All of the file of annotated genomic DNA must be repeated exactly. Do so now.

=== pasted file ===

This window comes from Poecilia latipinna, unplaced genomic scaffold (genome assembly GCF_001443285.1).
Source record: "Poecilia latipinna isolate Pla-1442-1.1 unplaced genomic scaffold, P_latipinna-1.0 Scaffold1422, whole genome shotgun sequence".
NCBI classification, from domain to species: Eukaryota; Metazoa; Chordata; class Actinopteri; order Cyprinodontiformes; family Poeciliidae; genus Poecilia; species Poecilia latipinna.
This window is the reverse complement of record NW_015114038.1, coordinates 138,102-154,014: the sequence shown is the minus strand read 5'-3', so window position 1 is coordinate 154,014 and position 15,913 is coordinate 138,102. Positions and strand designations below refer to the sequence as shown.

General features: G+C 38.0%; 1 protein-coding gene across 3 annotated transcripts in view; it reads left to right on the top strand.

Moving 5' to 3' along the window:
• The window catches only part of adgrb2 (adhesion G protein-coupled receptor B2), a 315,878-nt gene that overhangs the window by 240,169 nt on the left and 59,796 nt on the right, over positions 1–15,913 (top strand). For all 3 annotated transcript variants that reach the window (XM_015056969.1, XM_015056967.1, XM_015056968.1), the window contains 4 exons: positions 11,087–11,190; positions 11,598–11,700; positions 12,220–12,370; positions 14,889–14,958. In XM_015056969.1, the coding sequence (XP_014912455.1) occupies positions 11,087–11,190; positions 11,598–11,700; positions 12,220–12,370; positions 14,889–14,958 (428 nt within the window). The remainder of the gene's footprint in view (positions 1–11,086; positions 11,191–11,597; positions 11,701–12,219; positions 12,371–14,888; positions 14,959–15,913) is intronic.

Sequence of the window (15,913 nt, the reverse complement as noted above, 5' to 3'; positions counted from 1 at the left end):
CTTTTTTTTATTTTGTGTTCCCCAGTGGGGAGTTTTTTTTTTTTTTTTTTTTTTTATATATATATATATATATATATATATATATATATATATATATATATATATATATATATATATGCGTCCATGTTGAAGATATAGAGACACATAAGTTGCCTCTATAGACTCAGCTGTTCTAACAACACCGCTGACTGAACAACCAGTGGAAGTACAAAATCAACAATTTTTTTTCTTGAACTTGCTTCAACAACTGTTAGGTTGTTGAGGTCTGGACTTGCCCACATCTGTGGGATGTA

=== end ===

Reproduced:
This window comes from Poecilia latipinna, unplaced genomic scaffold (genome assembly GCF_001443285.1).
Source record: "Poecilia latipinna isolate Pla-1442-1.1 unplaced genomic scaffold, P_latipinna-1.0 Scaffold1422, whole genome shotgun sequence".
NCBI classification, from domain to species: Eukaryota; Metazoa; Chordata; class Actinopteri; order Cyprinodontiformes; family Poeciliidae; genus Poecilia; species Poecilia latipinna.
This window is the reverse complement of record NW_015114038.1, coordinates 138,102-154,014: the sequence shown is the minus strand read 5'-3', so window position 1 is coordinate 154,014 and position 15,913 is coordinate 138,102. Positions and strand designations below refer to the sequence as shown.

General features: G+C 38.0%; 1 protein-coding gene across 3 annotated transcripts in view; it reads left to right on the top strand.

Moving 5' to 3' along the window:
• The window catches only part of adgrb2 (adhesion G protein-coupled receptor B2), a 315,878-nt gene that overhangs the window by 240,169 nt on the left and 59,796 nt on the right, over positions 1–15,913 (top strand). For all 3 annotated transcript variants that reach the window (XM_015056969.1, XM_015056967.1, XM_015056968.1), the window contains 4 exons: positions 11,087–11,190; positions 11,598–11,700; positions 12,220–12,370; positions 14,889–14,958. In XM_015056969.1, the coding sequence (XP_014912455.1) occupies positions 11,087–11,190; positions 11,598–11,700; positions 12,220–12,370; positions 14,889–14,958 (428 nt within the window). The remainder of the gene's footprint in view (positions 1–11,086; positions 11,191–11,597; positions 11,701–12,219; positions 12,371–14,888; positions 14,959–15,913) is intronic.

Sequence of the window (15,913 nt, the reverse complement as noted above, 5' to 3'; positions counted from 1 at the left end):
CTTTTTTTTATTTTGTGTTCCCCAGTGGGGAGTTTTTTTTTTTTTTTTTTTTTTTATATATATATATATATATATATATATATATATATATATATATATATATATATATATATATATGCGTCCATGTTGAAGATATAGAGACACATAAGTTGCCTCTATAGACTCAGCTGTTCTAACAACACCGCTGACTGAACAACCAGTGGAAGTACAAAATCAACAATTTTTTTTCTTGAACTTGCTTCAACAACTGTTAGGTTGTTGAGGTCTGGACTTGCCCACATCTGTGGGATGTA